Let’s get the actual game talk out of the way. Flashback is a side-scrolling platformer with a sci-fi story that has you playing a protagonist whose name I’ve already forgotten. He’s an agent for the CBI, but all you really need to know is that his memory was erased but he had the presence of mind to leave backups in order to retrace his steps.
The plot is quite dreary and, maybe in 1992 it might have been intriguing and revolutionary but today, it just falls a little too flat. There are a few new plot twists added in, but they’re nothing special, never explained and never important enough that you care to think about them afterwards. Speaking of flat, the voice acting isn’t anything special either. There seems to have been two, maybe three people doing all the voice acting in the game and at times it is blatantly off-key. Oh and the subtitles have more typos than a Belieber’s Twitter bio. It’s horribly unprofessional.
You might excuse the game if it piled on the cheese in some humorous, satirical way, but no. There is one part of the game where the lead character has a quick monologue and for no apparent reason, just spouts, “Awesome-sauce!” Why? Because fuck all the logic in the world. That’s why.
You will navigate levels that are basically 2D in nature, though crafted in the Unreal Engine for that extra visual fidelity. Only it’s not, because not only are levels a little too unimaginative and bland, but the visuals as a whole are nothing to write home about. You almost get the feeling that this game was developed five years ago, put on hold until the right time, and then released unchanged, but for updated copyright.
You have a weapon that you can either mash RT to shoot, or hold down RT to charge for a heavier blast. At some point you will unlock a forcefield generator which you can use with LT. You can roll with LB and throw either grenades, rocks, explosive fruit or a teleporter with RB. There are health stations and grenade recharge stations that can be interacted with. Oh, and you can crouch by pressing in the left stick. Throw in the actual side-scrolling and the result is an often-clumsy experience as you try to fight enemies at various angles to you while accidentally crouching, and good luck even trying to get a grenade off, mid-combat. I can appreciate an intense game, but not like this. This is just silliness.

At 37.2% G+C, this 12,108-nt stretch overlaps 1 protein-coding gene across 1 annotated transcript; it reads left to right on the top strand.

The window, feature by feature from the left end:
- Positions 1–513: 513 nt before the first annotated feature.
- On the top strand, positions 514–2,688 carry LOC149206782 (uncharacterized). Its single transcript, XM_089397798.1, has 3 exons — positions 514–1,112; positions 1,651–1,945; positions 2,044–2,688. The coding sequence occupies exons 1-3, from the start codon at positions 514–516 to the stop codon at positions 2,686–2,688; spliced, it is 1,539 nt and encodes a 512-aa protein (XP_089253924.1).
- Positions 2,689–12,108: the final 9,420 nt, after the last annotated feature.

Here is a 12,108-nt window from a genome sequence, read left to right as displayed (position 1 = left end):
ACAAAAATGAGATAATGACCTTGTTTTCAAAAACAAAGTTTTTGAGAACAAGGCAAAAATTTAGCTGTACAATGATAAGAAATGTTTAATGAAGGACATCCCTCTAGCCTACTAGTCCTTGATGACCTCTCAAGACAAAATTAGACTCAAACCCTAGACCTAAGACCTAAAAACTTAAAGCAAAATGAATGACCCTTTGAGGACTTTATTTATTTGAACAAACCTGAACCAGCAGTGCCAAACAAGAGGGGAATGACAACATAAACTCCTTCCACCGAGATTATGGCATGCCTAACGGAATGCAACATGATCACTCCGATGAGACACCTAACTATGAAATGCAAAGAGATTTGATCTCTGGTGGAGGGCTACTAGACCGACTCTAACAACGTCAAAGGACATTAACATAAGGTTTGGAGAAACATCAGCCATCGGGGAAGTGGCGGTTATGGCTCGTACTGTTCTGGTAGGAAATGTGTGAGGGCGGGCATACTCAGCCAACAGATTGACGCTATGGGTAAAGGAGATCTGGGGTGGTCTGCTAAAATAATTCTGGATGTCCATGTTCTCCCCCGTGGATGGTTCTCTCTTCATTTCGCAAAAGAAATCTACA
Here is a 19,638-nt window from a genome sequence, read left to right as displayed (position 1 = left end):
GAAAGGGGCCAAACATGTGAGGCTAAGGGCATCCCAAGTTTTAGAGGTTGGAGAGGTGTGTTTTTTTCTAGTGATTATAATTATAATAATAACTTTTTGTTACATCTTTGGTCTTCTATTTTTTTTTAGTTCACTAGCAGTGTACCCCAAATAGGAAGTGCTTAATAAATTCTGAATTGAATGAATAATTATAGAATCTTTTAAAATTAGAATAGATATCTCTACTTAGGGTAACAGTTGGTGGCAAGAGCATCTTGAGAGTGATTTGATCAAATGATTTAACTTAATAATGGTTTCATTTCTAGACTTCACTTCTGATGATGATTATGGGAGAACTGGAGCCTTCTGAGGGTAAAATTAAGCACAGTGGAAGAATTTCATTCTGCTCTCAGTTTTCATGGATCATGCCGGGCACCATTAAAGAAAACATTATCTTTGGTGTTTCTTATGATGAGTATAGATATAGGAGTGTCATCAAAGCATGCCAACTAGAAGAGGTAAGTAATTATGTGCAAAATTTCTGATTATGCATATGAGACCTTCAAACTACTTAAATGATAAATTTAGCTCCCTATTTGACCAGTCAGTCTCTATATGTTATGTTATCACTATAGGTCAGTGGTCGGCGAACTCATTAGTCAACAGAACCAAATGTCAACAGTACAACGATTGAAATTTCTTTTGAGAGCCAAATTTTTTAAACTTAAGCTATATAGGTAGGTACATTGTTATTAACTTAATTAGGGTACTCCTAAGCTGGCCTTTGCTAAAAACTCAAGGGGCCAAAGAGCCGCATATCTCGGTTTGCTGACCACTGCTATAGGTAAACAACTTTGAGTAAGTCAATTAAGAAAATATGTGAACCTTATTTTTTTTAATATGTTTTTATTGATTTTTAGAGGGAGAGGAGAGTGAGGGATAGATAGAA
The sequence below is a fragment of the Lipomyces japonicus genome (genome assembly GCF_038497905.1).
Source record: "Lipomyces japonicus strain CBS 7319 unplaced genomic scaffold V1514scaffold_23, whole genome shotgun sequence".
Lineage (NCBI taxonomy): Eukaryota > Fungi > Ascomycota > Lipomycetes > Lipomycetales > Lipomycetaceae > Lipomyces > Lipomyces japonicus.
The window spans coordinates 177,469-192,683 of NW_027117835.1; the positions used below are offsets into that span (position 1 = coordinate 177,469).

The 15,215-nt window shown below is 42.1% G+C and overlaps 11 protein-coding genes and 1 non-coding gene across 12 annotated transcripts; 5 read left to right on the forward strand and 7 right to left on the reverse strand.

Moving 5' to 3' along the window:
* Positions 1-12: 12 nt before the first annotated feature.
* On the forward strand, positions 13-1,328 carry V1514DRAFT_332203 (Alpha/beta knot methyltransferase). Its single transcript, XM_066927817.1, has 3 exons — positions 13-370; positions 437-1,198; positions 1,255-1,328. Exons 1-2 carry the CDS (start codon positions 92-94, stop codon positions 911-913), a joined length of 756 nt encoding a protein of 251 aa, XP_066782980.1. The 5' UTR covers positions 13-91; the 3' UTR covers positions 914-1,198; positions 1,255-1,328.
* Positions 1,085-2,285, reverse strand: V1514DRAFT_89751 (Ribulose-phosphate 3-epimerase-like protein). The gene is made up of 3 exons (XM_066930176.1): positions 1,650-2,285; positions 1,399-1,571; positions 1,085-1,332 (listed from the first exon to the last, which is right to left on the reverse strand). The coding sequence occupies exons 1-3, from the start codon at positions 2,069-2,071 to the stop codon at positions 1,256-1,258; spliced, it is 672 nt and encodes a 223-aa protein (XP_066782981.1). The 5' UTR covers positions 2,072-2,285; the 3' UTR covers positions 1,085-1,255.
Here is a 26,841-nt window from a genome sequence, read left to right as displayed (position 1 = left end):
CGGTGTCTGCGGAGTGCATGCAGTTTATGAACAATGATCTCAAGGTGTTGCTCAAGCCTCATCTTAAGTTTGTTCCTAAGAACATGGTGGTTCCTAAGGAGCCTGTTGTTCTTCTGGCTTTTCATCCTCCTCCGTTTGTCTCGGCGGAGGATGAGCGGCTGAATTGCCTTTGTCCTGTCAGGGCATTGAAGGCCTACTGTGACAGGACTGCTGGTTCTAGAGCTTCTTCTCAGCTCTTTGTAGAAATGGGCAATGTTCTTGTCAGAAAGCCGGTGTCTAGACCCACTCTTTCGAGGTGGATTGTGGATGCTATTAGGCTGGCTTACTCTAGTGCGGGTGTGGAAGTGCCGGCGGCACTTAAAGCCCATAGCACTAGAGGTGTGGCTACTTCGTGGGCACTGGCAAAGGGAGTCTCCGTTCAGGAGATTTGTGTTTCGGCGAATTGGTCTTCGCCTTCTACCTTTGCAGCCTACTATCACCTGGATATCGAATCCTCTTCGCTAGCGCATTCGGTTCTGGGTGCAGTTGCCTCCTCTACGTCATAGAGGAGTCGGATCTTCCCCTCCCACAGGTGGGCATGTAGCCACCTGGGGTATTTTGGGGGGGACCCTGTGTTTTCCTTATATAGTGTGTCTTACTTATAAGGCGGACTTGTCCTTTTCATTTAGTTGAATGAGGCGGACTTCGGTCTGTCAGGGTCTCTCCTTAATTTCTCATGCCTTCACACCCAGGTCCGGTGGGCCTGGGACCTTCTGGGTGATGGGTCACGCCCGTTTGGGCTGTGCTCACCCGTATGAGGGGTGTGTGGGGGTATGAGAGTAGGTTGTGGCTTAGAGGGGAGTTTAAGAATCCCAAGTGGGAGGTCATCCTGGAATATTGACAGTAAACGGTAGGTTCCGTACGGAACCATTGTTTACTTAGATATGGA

The game has a VR training simulator which allows you to play various unlocked challenges involving one of the three enemy types — a fourth appears later in the game with no associated challenges — as well as play through advanced tutorials. One of these is sneaking, where the game teaches you how to stealthily take out enemies. I did this twice in the entire game. There simply are no other points in the game where you get a chance to be stealthy.
Probably my biggest complaint for the game is that everything is incredibly same-y. Granted it’s an arcade title and a platformer at that, but this isn’t 1992. Why can’t we have some more varied enemy types? Why can’t I do more with my weapon than just mash or hold RT? And for fuck’s sakes, why is crouch mapped to the damn left stick?
Flashback isn’t the worst game in the world. There were at least two points in the game where I started to feel as if I was experiencing something that felt kinda like fun. Unfortunately, those moments were short-lived and about as brief as your first time having sex. Worse actually, because at least in the case of the latter, you got to have sex. By paying actual money for this game, you’re just fucking yourself. Meanwhile, your hand is absolutely free.
To make the obvious pun, just forget about this game. Maybe when it’s on sale for cheap, and you have absolutely nothing else to buy. Or maybe if you were a frenetic fan of the original, which actually is available to play from the game’s menu. Maybe then. But in every other situation, for every other timeline, I simply cannot recommend this game to anyone. Assume Metacritic: 25/30.